For Intermountain Healthcare, the CDI nurses continue to focus on trends and identify what the team needs to learn. They collaborate with the physicians, and then the physicians go out and build relationships, look for common and shared understanding, and deliver educational presentations.

Bring education work in-house when possible

Intermountain Healthcare used to contract education out to vendors. Now the team does in-house training whenever possible.

Dr. Anderson and Jorgenson say they're getting better engagement with providers because educational sessions are happening between colleagues.

The person leading the session and those who attend see and work with each other in the hospital every day. This allows for more natural accountability and continuous improvements and adjustments because conversations can happen on the job and in the moment, they said.

Follow-through is also greater with in-house education. Intermountain Healthcare has set up quarterly meetings to connect on what’s going well, what isn’t going well, and how to close the gaps.

Seeing results

While it's still early in the initiative, Intermountain Healthcare has already achieved results from merging teams and implementing AI.

Intermountain Healthcare says CDI efficiency has increased similar to having hired 4.6 additional specialist RNs. The increase in efficiency has allowed the CDI team to focus on more complex quality and mortality reviews.

Intermountain Healthcare has also seen significant improvements in patient safety indicator trends and a decrease in patient safety indicators, a better case mix index, improved risk of mortality scores, and higher query response rates.

Substantial progress was also made in engaging physician groups, particularly hospitalists and intensivists, and physicians are now documenting some conditions on their own without being nudged, Dr. Anderson and Jorgenson said.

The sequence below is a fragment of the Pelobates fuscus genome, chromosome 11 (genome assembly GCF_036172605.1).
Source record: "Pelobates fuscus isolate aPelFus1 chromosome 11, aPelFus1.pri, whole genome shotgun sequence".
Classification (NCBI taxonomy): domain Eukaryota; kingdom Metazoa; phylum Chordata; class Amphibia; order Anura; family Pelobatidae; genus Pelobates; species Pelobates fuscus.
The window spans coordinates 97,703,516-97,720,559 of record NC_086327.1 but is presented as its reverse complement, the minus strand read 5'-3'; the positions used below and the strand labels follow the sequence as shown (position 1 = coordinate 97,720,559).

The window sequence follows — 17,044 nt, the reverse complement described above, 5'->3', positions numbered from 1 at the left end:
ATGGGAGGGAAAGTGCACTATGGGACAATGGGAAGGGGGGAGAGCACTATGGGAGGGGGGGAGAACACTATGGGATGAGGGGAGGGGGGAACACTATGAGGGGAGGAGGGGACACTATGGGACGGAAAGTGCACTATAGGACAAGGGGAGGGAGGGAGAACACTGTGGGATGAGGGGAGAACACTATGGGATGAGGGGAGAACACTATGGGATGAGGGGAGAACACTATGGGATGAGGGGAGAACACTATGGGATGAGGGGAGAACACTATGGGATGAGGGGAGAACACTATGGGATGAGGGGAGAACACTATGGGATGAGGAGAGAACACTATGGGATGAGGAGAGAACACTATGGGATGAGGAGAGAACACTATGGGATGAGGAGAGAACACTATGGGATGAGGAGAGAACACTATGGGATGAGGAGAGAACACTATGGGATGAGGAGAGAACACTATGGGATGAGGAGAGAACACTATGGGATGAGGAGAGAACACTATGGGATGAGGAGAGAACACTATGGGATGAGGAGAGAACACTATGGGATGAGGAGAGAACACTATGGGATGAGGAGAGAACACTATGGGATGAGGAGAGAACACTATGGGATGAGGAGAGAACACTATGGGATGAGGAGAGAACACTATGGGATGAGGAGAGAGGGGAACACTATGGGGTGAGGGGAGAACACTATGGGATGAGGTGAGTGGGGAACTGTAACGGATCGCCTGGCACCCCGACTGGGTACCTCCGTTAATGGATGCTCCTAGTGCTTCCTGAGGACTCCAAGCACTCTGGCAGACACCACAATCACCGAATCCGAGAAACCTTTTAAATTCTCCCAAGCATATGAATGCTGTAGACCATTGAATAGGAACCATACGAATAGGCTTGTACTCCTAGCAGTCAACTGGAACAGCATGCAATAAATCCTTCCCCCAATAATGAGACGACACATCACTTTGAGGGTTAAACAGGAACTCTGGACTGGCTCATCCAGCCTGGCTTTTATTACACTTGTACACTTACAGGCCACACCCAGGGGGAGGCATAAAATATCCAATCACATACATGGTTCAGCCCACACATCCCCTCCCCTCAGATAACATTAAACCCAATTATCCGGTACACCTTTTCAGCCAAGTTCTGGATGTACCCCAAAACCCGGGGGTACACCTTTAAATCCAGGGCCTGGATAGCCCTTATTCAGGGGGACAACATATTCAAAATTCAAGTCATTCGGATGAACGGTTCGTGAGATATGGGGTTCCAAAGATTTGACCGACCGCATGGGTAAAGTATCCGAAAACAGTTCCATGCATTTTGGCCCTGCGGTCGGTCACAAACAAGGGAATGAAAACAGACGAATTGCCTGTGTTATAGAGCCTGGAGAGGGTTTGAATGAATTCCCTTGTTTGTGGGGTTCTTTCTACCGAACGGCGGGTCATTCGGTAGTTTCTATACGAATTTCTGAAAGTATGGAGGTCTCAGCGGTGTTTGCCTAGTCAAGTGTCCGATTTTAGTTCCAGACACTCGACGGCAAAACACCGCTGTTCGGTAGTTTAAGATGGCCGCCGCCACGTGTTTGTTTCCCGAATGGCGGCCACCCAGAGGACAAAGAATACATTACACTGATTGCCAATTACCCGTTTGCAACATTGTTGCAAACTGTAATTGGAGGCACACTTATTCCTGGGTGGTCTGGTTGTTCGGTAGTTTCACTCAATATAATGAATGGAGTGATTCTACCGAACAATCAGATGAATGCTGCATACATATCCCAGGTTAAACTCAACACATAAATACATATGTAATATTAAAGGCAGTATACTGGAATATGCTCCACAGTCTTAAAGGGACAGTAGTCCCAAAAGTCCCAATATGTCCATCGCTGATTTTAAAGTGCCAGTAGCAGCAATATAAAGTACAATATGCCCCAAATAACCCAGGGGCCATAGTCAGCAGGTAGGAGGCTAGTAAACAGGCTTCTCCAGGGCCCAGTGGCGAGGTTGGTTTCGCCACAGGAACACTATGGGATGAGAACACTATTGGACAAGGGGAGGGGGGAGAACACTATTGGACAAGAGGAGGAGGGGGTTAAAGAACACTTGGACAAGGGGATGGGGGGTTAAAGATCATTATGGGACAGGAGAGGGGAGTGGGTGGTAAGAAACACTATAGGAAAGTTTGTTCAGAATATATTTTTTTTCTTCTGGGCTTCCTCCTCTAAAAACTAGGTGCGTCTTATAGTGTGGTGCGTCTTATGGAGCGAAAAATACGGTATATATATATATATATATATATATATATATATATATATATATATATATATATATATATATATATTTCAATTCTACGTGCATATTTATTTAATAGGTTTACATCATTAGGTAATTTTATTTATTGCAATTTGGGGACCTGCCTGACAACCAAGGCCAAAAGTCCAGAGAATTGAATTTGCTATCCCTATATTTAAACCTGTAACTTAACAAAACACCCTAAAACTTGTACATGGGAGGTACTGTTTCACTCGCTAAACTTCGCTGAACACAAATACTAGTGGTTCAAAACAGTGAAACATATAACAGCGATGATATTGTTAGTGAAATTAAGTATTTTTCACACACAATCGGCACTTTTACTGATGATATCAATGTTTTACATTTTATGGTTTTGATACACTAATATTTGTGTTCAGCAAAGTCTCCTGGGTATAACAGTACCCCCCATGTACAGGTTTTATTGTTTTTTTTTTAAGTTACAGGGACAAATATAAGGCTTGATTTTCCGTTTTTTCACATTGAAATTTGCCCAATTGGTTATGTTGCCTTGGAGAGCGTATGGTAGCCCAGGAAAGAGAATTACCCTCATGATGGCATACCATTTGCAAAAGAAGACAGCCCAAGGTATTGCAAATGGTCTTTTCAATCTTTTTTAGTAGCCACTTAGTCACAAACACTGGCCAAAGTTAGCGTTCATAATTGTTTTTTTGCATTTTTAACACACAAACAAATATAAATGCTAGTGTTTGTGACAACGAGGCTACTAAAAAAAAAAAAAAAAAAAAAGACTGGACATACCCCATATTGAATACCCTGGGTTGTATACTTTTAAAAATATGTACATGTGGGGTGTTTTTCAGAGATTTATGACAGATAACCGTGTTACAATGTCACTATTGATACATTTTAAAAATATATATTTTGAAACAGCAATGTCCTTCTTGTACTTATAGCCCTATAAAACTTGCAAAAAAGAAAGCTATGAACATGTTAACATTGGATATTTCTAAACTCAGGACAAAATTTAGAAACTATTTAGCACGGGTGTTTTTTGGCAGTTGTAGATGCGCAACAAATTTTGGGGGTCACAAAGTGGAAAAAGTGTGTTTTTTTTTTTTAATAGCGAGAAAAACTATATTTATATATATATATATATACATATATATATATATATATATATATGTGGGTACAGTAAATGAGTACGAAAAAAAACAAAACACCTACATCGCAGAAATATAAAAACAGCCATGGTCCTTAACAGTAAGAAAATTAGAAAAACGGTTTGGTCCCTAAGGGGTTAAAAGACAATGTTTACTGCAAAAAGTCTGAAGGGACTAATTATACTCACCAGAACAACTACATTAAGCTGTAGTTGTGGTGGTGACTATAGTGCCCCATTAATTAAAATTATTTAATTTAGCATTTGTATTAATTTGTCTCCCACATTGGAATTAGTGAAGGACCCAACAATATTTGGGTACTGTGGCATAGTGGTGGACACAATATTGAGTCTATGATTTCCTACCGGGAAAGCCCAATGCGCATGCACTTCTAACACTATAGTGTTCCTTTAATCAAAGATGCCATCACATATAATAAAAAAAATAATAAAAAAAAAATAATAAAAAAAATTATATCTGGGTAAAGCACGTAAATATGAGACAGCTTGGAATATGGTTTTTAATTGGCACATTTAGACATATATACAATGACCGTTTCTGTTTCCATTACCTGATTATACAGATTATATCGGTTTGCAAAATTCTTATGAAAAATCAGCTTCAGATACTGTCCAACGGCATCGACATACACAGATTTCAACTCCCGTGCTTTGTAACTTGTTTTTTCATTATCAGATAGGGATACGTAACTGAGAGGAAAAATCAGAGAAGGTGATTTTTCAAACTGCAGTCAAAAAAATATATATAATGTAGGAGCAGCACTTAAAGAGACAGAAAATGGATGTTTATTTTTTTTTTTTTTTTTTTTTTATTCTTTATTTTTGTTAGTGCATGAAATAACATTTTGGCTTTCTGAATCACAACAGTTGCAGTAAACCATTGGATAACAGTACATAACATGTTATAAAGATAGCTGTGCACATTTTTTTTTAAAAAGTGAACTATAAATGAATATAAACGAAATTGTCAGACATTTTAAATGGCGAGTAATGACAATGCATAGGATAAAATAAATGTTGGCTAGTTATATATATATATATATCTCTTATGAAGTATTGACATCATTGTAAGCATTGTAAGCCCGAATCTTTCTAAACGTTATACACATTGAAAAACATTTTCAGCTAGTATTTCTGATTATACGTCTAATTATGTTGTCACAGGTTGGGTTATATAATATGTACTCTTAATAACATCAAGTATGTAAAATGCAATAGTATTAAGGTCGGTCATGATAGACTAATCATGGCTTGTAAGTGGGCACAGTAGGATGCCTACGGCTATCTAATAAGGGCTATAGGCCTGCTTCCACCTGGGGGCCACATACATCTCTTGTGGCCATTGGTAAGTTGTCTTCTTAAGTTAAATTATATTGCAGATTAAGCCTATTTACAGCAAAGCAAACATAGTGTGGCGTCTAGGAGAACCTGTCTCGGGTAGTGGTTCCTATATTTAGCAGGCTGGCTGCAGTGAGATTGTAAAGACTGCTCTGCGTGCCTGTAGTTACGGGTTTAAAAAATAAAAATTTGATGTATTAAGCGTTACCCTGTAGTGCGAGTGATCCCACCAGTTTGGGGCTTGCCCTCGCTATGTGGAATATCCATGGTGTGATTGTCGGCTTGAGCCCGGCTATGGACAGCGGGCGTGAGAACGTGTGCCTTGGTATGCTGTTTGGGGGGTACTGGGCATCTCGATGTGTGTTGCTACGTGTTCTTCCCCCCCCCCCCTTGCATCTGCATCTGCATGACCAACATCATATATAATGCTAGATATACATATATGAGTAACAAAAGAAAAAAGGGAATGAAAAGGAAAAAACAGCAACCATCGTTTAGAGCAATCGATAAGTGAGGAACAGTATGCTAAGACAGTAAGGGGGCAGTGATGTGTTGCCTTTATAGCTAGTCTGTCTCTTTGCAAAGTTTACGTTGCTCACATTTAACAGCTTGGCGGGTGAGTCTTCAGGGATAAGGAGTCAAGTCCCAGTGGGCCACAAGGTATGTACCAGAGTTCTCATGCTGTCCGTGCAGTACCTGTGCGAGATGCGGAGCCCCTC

Intermountain Healthcare says all of this has helped them accurately represent the complex patients they take care of in a way they weren’t able to before.

"Moving from a financial focus to a quality focus gave us a platform for change," Jorgenson said.

What’s next

Intermountain Healthcare is working to finalize its computer-assisted physician documentation rollout to rural facilities within the system while also diversifying the provider nudges.

Quantification and optimization of evidence sheets, leveraging technology to better identify clinical cohorts for review, and continuing to think through more complex CDI opportunities are all part of Intermountain Healthcare’s future plans in optimizing its middle revenue cycle.


“The loudest message for us is the patient. We want to make sure we are doing the right thing for them, ensuring they receive safe, quality care and making sure we provide that care consistently.”

Amanda Norris is the Director of Content for HealthLeaders.


Physician leadership is essential to bringing the CDI and physician teams together.

Connecting initiatives to quality and patient care can be an effective way to engage staff.

A thoughtfully designed team supported by technology is central to connecting traditionally siloed workflows, driving efficiencies, and automating routine work within the revenue cycle.